Never having made a knife with over six blades, even multi-blade maestro Gene Shadley was challenged to reproduce a 19th-century sportsman’s knife based on a 10-blader made by Christopher Johnson & Co. of Sheffield, England.
Engraver Simon Lytton provided the old catalog Shadley selected the pattern from, which Shadley made larger than the original (5 7/8 vs. 3 5/8 inches closed). The knife required a locking master blade and a lockbar—neither were on the original—as per customer order. Hence, Shadley had to redesign the knife from the ground up, making nine blades work in slip-joint fashion along with having to figure out how to make the master blade work as a lockback.
The band in mid-handle, another first for Shadley, was also by customer request. Shadley had to make new rear bolsters to accept the tweezers and ivory toothpick. Even the file is different than anything he had done, requiring a knurling tool for the double grooves. The customer wanted no blade wobble, so Shadley made the lockback work with minimal tension, and installed bushings for all the blades to control the amount of play in each.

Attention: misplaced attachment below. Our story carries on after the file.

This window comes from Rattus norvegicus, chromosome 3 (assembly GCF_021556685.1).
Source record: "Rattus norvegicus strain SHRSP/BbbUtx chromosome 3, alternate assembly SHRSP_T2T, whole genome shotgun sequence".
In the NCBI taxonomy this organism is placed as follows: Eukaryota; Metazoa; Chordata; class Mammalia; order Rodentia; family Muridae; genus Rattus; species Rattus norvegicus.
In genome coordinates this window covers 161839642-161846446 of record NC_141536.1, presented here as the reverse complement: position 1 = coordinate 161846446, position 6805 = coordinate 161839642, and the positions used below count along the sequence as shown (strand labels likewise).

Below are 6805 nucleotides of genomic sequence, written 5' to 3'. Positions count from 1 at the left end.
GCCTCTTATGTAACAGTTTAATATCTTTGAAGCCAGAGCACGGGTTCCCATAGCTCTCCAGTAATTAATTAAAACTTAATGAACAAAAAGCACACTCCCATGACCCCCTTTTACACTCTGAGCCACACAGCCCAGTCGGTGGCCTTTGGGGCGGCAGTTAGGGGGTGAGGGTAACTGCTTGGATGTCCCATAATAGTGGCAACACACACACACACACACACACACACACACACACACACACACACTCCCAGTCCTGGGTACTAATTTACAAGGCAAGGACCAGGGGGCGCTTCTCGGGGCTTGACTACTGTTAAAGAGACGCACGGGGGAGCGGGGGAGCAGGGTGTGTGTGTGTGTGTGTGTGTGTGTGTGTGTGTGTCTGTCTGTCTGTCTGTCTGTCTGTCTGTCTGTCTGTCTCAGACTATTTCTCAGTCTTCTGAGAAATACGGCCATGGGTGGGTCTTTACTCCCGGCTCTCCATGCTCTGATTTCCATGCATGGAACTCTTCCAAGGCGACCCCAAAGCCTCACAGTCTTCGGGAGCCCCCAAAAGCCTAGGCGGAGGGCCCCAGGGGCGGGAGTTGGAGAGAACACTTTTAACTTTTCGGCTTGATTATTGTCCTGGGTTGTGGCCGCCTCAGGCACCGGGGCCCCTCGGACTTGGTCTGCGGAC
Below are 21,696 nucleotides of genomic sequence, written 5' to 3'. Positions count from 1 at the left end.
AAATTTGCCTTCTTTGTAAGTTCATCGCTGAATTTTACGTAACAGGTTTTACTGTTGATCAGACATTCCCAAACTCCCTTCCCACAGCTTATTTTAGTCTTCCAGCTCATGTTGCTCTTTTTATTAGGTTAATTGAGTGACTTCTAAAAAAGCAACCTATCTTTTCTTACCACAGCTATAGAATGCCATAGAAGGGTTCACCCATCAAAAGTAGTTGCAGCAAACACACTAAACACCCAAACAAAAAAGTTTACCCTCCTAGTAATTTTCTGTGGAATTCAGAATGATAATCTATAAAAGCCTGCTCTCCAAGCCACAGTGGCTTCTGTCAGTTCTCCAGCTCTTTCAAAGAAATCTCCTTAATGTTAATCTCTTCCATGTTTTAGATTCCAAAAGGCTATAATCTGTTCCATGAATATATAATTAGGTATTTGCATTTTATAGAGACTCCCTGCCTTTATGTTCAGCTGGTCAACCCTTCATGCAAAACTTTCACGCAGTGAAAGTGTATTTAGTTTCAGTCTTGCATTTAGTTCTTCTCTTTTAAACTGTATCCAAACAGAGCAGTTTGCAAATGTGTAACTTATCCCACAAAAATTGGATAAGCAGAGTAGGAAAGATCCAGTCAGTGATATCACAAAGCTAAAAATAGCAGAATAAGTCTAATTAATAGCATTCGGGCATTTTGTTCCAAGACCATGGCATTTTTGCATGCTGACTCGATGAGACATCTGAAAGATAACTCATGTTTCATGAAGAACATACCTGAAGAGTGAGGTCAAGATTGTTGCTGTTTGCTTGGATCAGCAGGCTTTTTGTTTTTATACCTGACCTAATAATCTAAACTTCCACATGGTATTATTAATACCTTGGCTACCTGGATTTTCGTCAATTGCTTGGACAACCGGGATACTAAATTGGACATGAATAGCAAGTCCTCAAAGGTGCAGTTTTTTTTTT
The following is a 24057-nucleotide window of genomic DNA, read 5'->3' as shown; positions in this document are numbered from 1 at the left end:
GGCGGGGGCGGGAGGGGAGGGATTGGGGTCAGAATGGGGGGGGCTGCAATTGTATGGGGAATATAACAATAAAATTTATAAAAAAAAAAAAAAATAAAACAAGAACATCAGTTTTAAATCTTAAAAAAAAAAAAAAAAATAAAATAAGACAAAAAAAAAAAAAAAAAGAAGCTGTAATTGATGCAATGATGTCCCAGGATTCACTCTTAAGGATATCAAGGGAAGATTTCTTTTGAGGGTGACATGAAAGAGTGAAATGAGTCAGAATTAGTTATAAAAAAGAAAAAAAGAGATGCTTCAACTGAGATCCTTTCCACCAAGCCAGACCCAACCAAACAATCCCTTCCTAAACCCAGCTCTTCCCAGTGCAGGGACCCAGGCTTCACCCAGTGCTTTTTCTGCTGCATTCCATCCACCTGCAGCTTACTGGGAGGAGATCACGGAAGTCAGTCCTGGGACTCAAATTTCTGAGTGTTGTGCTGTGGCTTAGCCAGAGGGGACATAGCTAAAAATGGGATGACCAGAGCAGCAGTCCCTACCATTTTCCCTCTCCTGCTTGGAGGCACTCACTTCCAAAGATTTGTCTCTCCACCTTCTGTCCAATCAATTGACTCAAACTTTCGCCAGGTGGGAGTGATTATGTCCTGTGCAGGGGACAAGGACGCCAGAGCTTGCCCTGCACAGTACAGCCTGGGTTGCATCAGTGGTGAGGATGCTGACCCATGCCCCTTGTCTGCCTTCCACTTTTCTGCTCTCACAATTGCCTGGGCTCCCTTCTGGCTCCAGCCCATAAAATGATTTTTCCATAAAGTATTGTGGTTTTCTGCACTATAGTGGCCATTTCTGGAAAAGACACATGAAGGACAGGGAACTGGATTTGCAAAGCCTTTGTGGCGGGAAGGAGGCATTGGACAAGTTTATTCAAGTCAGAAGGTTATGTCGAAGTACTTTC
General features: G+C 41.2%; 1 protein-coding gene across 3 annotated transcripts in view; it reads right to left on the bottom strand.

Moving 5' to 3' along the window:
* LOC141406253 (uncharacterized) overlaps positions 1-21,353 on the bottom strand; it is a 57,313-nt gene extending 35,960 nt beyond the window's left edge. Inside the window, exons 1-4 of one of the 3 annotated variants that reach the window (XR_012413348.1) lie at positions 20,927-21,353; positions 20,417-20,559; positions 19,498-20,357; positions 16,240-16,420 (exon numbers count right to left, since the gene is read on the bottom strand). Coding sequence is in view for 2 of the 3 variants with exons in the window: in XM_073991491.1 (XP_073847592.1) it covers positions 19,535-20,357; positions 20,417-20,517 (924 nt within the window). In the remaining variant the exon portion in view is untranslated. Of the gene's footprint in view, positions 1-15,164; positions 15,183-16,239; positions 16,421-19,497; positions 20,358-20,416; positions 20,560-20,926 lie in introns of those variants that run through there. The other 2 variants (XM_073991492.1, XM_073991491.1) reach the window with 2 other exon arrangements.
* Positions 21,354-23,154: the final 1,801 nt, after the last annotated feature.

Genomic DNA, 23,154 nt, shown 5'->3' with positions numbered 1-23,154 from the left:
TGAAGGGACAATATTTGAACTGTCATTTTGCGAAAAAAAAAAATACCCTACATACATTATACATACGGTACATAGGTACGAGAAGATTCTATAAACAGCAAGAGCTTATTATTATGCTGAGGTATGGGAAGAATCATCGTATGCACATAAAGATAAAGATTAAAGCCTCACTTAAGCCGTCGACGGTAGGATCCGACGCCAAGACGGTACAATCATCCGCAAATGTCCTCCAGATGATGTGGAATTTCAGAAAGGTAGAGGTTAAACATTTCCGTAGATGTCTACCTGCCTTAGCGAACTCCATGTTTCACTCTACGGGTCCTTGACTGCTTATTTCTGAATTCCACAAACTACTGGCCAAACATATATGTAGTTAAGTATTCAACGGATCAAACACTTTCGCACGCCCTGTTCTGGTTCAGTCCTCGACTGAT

Shadley said he had orders for two more 10-bladers and planned on making a large exhibition knife with probably somewhere between 12-to-15 blades that he hoped to display at the Solvang Custom Knife Show April 28, 2012.
For more information contact Gene Shadley, 209 NW 17th St., Grand Rapids, MN 55744 218-244-8628 or 218-999-7197 [email protected]
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Gene Shadley took the 10-blader without the sambar stag scales (top) to the 2010 New York Custom Knife Show “to show it off” and for photography, then took the completed version to the ’10 Guild Show, where Point Seven photographed it in a multiple exposure with the scale-less image (you can see the lockbar on the spine of the scale-less version). Blade steel: ATS-34 stainless. His list price for a similar piece: $10,000. (Point Seven photo)
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